The R package poppr (Kamvar et al. 2014) was used to calculate the total number of alleles (A), and expected heterozygosity (HE) per locus for all samples from Panama (Panama), for all accessions in the modern germplasm collection from elsewhere in the world (World collection), and for the subset of accessions from the World collection that were likely present in the sugarcane germplasm collection brought to Panama in 1939 (Historic collection). In 1939 the collection likely included 25 accessions of S. spontaneum (Brandes et al. 1938), of which we had access to DNA from 12 accessions. We also included another nine accessions in our “Historic” group which could have been brought to Panama as they are recorded as having been imported to the US collection prior to 1939 (USDA-GRIN 2009; Table 1).

Table 1 Origins and chromosome numbers of S. spontaneum accessions that were likely in the USDA Sugarcane Germplasm Collection brought to Panama in 1939 (Brandes et al. 1938; Brandes 1950; USDA-GRIN 2009)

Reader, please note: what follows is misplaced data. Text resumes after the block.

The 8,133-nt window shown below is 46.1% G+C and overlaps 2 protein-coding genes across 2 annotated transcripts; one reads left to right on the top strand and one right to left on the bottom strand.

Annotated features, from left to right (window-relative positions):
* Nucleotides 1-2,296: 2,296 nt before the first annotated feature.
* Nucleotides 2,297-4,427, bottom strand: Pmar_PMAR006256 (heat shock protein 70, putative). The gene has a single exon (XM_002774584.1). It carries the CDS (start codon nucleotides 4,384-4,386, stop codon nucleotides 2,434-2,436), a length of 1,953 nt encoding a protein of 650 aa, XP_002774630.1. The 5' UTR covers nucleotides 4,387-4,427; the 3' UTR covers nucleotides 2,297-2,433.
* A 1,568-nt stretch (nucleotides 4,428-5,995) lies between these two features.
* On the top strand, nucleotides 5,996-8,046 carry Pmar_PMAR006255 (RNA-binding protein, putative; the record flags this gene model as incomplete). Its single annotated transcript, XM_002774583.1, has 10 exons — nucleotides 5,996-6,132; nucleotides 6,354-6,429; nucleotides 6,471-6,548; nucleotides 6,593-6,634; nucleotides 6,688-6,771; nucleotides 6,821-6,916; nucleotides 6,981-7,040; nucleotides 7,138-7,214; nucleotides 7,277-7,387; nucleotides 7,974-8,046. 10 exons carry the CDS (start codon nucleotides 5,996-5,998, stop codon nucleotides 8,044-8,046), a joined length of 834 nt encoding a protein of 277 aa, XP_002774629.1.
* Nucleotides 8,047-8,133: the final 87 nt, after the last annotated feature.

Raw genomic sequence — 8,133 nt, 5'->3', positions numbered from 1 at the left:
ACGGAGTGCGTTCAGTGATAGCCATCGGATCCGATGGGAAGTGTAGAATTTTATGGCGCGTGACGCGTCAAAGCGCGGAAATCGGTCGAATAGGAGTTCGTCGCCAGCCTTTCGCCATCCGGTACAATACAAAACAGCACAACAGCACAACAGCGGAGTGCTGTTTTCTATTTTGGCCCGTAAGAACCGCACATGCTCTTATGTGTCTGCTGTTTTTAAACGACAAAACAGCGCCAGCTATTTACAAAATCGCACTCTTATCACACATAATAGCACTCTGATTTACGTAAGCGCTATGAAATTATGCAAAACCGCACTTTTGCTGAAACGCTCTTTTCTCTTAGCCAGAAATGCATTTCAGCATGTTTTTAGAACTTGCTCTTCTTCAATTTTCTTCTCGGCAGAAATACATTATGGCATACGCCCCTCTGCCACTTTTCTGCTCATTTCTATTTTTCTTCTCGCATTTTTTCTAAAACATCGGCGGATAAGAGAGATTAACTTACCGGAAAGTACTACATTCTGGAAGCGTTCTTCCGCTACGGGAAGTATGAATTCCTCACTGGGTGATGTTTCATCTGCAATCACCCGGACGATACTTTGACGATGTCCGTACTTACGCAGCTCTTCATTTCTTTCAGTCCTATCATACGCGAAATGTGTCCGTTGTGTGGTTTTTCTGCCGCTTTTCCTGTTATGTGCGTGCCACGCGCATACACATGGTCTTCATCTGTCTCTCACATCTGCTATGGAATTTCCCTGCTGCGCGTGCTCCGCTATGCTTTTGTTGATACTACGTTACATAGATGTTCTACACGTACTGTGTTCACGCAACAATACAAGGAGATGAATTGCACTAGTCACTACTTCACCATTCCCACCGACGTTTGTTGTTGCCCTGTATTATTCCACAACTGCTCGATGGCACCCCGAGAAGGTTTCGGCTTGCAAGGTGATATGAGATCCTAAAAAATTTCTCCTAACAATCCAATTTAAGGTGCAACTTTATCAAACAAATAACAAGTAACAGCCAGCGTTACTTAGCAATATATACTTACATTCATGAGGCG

We characterized differences between geographic regions in several ways. First, genetic differentiation between populations was tested with AMOVA using the ploidy independent summary statistic ρ, as implemented in poppr. Information on groupings of samples can be found in Supplemental Table S1. Next, the R package polysat (Clark and Jasieniuk 2011) was used to generate matrices of distances between samples using the Lynch distance (Lynch 1990) which were then visualized using Principle Coordinates Analysis. Finally, we used Bayesian methods implemented in STRUCTURE 2.3.3 (Pritchard et al. 2000, Falush et al. 2007) to assign samples to clusters. STRUCTURE was run with an admixture model with correlated allele frequencies with 10 replicates for each run. Ploidy was set at 10 for all samples as the maximum number of alleles for any sample at a given locus was 10. Up to 20 genetic groups were simulated (K = 1–20) and each run consisted of a burn-in period of 10,000 MCMC (Monte Carlo Markov Chain) steps followed by 50,000 iterations. The most likely number of genetic clusters was determined with the Evanno et al. (2005) method, implemented in the software STRUCTURE HARVESTER v0.6.94 (Earl and vanHoldt 2012).